Five things to take from Team USA’s 100-78 win over Spain


Below are five things to take from Team USA’s 100-78 win Tuesday over Spain in an exhibition game in Barcelona:

1. Team USA overcame slow start. Even if Spain professed to care very little about the outcome, the hometown team played strongly enough anyway. It appeared Team USA had no answer for Spain’s size and ball movement even without Marc Gasol because of a shoulder injury. Pau Gasol and Serge Ibaka played a large part in Spain storming to a 22-13 first-quarter lead with 1:13 left in the first quarter. Team USA’s defense lacked enough discipline to keep up with Spain’s efficient ball movement. And Tyson Chandler’s two quick early fouls furhter depleted Team USA’s already thin depth.

Team USA overcame such an obstacle by relying on its offensive versatility. Carmelo Anthony scored 23 of his 27 points off the bench in the first half through an array of open jumpers and three-pointers (five). Team USA closed out the quarter with an 8-1 run by making defensive stops and converting into transition. And with Chandler sitting out for most of the game, LeBron James stepped in at center and helped temper the inside production from both Gasol (19) and Ibaka (16).


2. Team USA’s small ball was effective against Spain. Team USA hasn’t and shouldn’t approach the 2012 London Olympics as the heavy favorites. It’s also necessary to take an exbition game with a healthy dose of skepticism. But Team USA proved that its versatility could prove enough to overcome the aforementioned depleted backcourt, due to injuries to Dwight Howard, LaMarcus Aldridge, Chris Bosh and Blake Griffin. With the options dwindling, Kevin Love received increased playing time. But it’s likely Coach Mike Krzyzewsk will resort more to small ball so Team USA can hope its speed and versatility can overcome the size disadvantage it has against Spain should the two meet again in the gold-medal game.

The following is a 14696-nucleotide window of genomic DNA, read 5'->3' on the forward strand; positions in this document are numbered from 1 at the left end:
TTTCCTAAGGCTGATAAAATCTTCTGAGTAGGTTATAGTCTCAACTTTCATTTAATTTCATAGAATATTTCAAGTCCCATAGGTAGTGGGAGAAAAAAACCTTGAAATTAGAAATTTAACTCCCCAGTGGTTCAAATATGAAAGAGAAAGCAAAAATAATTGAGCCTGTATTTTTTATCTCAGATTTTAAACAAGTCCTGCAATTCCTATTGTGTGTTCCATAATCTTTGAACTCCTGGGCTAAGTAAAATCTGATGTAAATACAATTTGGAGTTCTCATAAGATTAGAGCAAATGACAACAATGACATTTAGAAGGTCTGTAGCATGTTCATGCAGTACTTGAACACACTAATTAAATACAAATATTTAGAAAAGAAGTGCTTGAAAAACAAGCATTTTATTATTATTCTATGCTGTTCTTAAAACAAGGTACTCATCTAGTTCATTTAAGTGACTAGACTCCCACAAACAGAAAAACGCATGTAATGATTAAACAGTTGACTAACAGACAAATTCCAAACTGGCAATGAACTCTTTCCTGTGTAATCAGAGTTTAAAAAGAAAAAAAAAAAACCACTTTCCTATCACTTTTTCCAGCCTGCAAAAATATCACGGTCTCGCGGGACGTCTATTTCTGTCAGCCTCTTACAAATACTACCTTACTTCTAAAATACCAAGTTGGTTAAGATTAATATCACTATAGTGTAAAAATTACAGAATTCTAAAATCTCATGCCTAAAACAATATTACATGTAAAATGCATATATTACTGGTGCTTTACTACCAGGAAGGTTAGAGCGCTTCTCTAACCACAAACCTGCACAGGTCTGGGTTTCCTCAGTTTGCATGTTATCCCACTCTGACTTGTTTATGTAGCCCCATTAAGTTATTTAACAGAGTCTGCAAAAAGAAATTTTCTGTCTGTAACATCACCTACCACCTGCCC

3. Team USA needs to adjust better to FIBA rules. Team USA opened the first quarter with two traveling violations, including one from Kobe Bryant. Chandler fell into early foul trouble. And it appears Spain’s complaints that Team USA got away with missed calls in the 2008 gold-medal game caught the officials’ attention. Team USA looked often confused on such calls, and it’s something that could cost them down the road. It’s likely Team USA will make the necessary adjustments, but it’s somethng that’s been prevalent already through five exhibition games.

4. Kobe Bryant deferred well. Save for an impressive double pump slam dunk, Bryant hardly played the same way most Laker fans are accustomed to seeing. Instead, Bryant logged six points, four assists and two rebounds. That’s not necessarily a bad thing. Bryant played the setup man role well, making effective swing passes, leading fast breaks and fighting for loose balls. Certainly there will be games ahead where Bryant will take over. But for now, Bryant made a good calculated approach in helping the team while also conserving his energy level.

5. Pau Gasol thrived in his natural position. After seeing Gasol play on the high post this past Lakers’ season, many Laker fans believed they were seeing his marked decline. Actually, they were just seeing Gasol play in a position that doesn’t fully match his skills. His 19 points on six-of-nine shooting featured an array of three-pointers and jumpers, just like he offered last season. But it also featured Gasol getting looks in the low block. Spain’s crisp ball movement reflects its continuity. But the Lakers could take a few lessons from that team on ensuring a similar team-first mentality. Because of that approach, Gasol provided maximum value for his team.


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